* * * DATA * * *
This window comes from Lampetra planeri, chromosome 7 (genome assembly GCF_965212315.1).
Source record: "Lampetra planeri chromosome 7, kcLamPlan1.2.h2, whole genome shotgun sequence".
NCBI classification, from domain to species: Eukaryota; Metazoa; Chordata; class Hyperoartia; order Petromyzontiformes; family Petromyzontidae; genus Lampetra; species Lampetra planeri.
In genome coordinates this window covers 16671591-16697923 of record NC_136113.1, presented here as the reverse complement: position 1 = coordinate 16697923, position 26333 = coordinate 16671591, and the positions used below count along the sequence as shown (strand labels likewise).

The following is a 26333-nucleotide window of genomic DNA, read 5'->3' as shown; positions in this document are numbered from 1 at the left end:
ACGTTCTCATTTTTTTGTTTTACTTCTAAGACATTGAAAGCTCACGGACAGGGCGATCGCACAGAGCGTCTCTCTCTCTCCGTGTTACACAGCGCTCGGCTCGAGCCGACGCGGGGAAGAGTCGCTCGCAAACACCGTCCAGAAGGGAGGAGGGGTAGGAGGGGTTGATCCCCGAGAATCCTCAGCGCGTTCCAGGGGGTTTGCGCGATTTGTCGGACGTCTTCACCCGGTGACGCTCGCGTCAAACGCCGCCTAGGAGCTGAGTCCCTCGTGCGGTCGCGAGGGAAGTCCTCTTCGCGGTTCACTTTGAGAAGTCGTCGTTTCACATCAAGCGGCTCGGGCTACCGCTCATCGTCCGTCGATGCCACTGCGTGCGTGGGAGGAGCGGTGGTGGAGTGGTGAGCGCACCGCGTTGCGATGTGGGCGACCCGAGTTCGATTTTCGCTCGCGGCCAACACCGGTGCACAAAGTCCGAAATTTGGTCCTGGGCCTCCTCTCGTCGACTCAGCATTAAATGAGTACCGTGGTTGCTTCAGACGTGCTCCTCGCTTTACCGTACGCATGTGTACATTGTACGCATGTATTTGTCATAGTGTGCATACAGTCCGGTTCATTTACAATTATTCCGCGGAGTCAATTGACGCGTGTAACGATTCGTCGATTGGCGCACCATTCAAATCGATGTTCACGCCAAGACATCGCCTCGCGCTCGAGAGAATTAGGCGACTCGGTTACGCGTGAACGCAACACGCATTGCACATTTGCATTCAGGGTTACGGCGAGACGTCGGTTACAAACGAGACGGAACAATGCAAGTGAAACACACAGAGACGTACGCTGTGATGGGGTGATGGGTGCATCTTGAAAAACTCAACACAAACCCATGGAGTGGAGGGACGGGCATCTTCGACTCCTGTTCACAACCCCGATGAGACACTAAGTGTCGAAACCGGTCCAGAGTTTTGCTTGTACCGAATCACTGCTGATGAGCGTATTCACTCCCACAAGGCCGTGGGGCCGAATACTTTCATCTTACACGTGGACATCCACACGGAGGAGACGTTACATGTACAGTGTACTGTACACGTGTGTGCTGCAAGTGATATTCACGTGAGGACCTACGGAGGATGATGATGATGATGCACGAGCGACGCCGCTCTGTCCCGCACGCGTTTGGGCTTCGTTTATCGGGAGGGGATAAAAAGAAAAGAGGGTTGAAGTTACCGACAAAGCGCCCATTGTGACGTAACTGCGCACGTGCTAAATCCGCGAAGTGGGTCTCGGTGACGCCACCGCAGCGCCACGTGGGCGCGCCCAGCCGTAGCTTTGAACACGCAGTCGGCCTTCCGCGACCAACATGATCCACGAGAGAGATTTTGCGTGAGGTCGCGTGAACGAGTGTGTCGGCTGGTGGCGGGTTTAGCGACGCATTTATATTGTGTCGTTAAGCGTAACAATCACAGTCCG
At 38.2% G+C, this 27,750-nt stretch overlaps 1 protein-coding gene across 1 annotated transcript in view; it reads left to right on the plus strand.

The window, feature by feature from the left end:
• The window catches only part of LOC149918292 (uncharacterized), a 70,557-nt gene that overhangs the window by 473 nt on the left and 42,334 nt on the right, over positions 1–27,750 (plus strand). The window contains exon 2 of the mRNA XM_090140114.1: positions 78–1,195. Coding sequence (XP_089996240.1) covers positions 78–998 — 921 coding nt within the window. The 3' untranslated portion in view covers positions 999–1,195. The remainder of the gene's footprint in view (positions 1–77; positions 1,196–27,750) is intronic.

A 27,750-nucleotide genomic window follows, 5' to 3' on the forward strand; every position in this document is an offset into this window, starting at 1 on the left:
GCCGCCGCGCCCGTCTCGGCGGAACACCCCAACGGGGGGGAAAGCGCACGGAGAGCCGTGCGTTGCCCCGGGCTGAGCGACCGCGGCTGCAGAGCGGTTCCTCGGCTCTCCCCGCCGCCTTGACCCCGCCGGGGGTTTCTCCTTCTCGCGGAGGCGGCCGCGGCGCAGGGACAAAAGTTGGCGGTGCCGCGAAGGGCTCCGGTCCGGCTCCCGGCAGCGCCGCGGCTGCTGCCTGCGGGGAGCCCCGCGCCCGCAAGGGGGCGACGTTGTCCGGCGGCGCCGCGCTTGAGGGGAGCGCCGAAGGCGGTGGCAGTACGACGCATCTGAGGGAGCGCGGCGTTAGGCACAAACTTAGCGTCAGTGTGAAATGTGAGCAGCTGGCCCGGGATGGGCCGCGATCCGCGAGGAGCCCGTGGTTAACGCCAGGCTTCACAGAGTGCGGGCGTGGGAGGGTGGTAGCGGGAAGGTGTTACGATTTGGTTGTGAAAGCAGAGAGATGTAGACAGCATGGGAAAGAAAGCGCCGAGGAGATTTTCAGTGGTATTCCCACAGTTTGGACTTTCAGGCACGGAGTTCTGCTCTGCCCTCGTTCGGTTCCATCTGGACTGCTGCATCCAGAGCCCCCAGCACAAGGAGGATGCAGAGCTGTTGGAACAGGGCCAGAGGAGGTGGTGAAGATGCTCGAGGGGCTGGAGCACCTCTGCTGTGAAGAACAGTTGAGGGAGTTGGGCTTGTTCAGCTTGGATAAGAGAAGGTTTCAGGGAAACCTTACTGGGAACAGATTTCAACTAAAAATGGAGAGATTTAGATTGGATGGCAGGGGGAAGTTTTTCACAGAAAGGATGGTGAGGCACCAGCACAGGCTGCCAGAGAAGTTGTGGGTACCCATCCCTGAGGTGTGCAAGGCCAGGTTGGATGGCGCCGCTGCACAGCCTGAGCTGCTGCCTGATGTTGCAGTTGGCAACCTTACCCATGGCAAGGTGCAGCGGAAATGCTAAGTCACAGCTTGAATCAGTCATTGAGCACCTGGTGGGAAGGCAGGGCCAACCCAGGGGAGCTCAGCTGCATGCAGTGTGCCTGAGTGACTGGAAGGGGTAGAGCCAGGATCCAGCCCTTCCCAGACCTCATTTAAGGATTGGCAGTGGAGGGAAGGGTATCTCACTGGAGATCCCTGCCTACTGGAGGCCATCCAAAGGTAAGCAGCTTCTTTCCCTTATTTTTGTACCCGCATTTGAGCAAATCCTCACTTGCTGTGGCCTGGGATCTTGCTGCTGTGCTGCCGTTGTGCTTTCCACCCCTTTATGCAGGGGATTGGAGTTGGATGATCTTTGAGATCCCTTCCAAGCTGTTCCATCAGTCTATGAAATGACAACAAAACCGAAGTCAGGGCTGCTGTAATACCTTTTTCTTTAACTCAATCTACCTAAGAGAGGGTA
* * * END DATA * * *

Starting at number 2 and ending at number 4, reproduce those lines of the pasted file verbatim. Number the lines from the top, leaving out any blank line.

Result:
Source record: "Lampetra planeri chromosome 7, kcLamPlan1.2.h2, whole genome shotgun sequence".
NCBI classification, from domain to species: Eukaryota; Metazoa; Chordata; class Hyperoartia; order Petromyzontiformes; family Petromyzontidae; genus Lampetra; species Lampetra planeri.
In genome coordinates this window covers 16671591-16697923 of record NC_136113.1, presented here as the reverse complement: position 1 = coordinate 16697923, position 26333 = coordinate 16671591, and the positions used below count along the sequence as shown (strand labels likewise).